Throughout the baby project, I have grown to have a better understanding of each child's unique individual characteristics. Although this is our first classroom project, I feel that we have all gained a tremendous amount of knowledge. The children began working together to hypothesize and to use their ideas in their work. I personally have not only gained knowledge about the Project Approach, but I have learned to never underestimate children's knowledge and capabilities. These children have learned the value of creating a web and having class meetings to talk about our ideas. I feel that over the past few weeks we have been able to use each child's strengths to help our project grow.
Overall, this has been an unbelievably rewarding experience for me as a teacher. By guiding the children through this experience, and watching them gain knowledge and skills, it has helped me find new ways to facilitate my teaching. As time goes by, and we become more confident in guiding projects with young children, I feel that not only will the children grow as individuals, but we will grow as teachers.
Through project work, I have learned to reflect on the children's interests and strengths. The children were my guide throughout this experience. They told me their thoughts and feelings about babies. I cherish the times we talked together in group meetings. Each time we talked was more valuable than the last. The classmates shared their findings about our study of babies.
Through this study, the children had many experiences. They gained knowledge and skills in sewing, making blueprints, experimenting, caring for babies, and showing empathy. I am so proud of the Little Critters.
This project began on February 12, 2007, and was completed on March 5, 2007. We chose to conduct a project on babies because of the children’s strong interest in babies that was apparent through observations, conversations, and questions from the children. Since there had been continuous dramatic play and discussion about babies, it was obvious that this project could go in many different directions. By selecting the topic of babies, we expected that the children’s knowledge of themselves and their respect for others could be strengthened. Throughout this project, the children studied equipment and supplies needed to care for babies. They made new dolls for the classroom, constructed a cradle, made observational drawings, created webs, and were able to care for a real baby. By following the interests of the children and guiding them through this project, we were able to come together as a class. We also found that many of the Illinois Early Learning Benchmarks could be addressed through project work (see the appendix). This was the children’s first project, and by allowing them to use their ideas to be inventive and creative, it not only boosted their confidence but created a chance for each child’s strengths to be a beneficial part of our project.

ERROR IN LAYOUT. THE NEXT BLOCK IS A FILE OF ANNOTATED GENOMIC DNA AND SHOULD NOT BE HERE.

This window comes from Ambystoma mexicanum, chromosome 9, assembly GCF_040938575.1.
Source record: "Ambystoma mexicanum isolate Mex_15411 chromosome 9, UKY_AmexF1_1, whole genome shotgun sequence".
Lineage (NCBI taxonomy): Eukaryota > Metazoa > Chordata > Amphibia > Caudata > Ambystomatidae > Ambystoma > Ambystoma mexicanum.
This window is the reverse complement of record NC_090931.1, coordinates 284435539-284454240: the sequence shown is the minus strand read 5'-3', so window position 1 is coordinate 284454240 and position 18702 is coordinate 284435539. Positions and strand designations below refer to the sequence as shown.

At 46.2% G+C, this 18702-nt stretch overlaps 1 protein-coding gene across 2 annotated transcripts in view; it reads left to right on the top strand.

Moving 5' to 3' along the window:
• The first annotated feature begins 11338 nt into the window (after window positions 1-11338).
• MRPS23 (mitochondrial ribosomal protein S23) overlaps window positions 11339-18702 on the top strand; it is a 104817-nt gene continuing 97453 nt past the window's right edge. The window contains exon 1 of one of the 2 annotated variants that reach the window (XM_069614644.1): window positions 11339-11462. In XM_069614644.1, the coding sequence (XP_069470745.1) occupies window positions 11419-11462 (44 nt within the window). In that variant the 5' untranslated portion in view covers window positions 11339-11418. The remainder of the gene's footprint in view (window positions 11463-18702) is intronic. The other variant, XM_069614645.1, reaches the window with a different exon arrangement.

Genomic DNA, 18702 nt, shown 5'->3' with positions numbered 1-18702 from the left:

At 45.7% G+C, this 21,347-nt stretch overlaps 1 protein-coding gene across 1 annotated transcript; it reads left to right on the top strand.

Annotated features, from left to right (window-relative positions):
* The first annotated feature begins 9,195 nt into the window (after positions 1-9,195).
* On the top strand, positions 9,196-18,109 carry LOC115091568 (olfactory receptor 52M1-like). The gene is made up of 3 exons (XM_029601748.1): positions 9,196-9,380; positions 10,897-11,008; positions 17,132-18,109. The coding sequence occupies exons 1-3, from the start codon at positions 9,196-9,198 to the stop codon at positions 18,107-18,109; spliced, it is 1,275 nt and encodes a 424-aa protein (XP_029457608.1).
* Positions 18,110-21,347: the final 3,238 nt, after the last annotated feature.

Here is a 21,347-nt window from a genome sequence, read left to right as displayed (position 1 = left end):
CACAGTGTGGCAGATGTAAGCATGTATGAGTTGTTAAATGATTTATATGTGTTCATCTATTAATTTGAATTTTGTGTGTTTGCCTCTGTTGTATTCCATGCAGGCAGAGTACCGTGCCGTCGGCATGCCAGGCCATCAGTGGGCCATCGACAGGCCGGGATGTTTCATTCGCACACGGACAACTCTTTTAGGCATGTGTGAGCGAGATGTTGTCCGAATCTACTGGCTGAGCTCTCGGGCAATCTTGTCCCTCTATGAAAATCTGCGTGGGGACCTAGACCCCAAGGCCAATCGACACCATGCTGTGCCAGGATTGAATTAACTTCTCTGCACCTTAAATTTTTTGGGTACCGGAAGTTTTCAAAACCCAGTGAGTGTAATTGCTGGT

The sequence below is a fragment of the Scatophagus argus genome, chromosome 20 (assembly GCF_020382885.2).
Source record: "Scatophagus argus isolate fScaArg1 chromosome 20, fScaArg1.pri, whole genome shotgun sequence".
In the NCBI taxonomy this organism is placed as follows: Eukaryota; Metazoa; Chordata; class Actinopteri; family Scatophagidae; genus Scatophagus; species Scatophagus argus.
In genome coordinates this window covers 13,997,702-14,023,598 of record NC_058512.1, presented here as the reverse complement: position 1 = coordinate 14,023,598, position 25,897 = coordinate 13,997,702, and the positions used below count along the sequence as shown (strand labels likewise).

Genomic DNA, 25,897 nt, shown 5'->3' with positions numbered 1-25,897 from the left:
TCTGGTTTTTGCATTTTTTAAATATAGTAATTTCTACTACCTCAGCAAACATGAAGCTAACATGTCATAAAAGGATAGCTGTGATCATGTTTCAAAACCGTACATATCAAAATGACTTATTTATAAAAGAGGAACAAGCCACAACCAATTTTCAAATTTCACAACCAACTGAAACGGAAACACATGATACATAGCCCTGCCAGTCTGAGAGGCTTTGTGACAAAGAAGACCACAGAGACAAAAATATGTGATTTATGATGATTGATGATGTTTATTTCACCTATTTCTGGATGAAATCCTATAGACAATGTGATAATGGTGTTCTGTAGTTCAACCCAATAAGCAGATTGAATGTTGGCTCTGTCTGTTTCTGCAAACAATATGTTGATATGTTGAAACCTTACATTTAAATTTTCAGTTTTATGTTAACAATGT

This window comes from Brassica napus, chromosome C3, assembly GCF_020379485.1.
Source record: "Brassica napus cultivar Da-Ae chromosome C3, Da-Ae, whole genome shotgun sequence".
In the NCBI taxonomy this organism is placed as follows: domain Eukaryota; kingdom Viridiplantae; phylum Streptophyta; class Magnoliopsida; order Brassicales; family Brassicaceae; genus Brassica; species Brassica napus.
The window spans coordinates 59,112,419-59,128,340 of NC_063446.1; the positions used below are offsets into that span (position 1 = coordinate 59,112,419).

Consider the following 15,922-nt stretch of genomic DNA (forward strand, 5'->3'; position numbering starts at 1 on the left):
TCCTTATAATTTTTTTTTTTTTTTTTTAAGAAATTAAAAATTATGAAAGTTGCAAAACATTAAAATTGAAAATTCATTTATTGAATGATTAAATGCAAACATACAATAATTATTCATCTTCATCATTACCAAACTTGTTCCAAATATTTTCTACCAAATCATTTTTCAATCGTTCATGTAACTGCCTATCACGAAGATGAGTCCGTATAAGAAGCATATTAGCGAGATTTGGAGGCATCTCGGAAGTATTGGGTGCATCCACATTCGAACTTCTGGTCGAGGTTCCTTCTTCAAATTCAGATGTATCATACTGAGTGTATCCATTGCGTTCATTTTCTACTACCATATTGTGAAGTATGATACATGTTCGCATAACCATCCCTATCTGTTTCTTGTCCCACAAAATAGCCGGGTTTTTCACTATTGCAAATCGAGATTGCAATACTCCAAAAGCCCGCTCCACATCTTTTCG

We would like to thank our administrative team for all of their support and enthusiasm during our first project. We would also like to thank them for allowing us the opportunities to attend workshops and training sessions to keep the creative ideas flowing. Without support and confidence from our colleagues and administrators, we would be more hesitant about branching out and trying new things. We are looking forward to future projects and finding ways that we can use innovative ideas to enhance the quality of care for the children and bring out collaboration among families and staff.
Tasha Verdeyen and Darby Harden are head teachers in a classroom for 3-year-olds at Proto-Tykes Child Care Center in Sullivan, Illinois.
Proto-Tykes Child Care Center
811 South Hamilton
Sullivan, IL 61951
- 25.A.ECd: Visual Arts: Investigate the elements of visual arts.
- 25.A.ECb: Drama: Investigate the elements of drama.
- 25.B.EC: Describe or respond to their own creative work or the creative work of others.
- 26.B.EC: Use creative arts as an avenue of self-expression.
- 31.A.ECc: Exhibit persistence and creativity in seeking solutions to problems.
- 32.A.ECc: Show empathy and caring for others.
- 32.B.ECc: Respect the rights of self and others.
- 32.B.ECd: Develop relationships with children and adults.
- 32.B.ECb: Begin to share materials and experiences and take turns.
- 32.B.ECa: Engage in cooperative group play.
- 31.A.ECb: Exhibit eagerness and curiosity as a learner.
- 31.A.ECe: Use appropriate communication skills when expressing needs, wants and feelings.
- 31.A.ECa: Describe self by using several basic characteristics.
- 7.C.EC: Incorporate estimating and measuring activities into play.
- 7.B.EC: Show understanding and use of comparative words.
- 6.A.ECa: Use concepts that include number recognition, counting and one-to-one correspondence.
- 10.B.EC: Gather data about themselves and their surroundings.
- 10.A.ECb: Make predictions about what will happen next.
- 10.A.ECa: Represent data using concrete objects, pictures, and graphs.
- 13.B.ECa: Express wonder and ask questions about their world.
- 12.C.EC: Make comparisons among objects that have been observed.
- 12.A.ECa: Investigate and categorize living things in the environment.
- 12.B.EC: Describe and compare basic needs of living things.
- 11.A.ECb: Collect, describe and record information.
Physical Development and Health
- 21.B.EC: Demonstrate ability to cooperate with others during group physical activity.
- 19.C.EC: Follow simple safety rules when participating in activities.
- 19.B.EC: Coordinate movements to perform complex tasks.
- 19.A.ECa: Engage in active play using gross motor skills.
- 22.A.EC: Participate in simple practices that promote healthy living and prevent illness.
- 23.A.EC: Identify body parts and their functions.
- 19.A.ECb: Engage in active play using fine motor skills.
- 5.C.EC: Communicate information with others.
- 5.A.EC: Seek answers to questions through active exploration.
- 5.B.EC: Relate prior knowledge to new information.
- 4.A.EC: Listen with understanding and respond to directions and conversations.
- 4.B.EC: Communicate needs, ideas, and thoughts.
- 3.C.EC: Use drawing and writing skills to convey meaning and information.
- 3.A.EC: Use scribbles, approximations of letters, or known numbers to represent written language.
- 2.B.EC: Show independent interest in reading-related activities.
- 1.A.ECd: Identify some letters, including those in own name.
- 1.A.ECa: Understand that pictures and symbols have meaning and that print carries a message.
- 18.A.EC: Recognize similarities and differences in people.
- 18.B.EC: Understand that each of us belongs to a family and recognize that families vary.
- 16.A.EC: Recall information about the immediate past.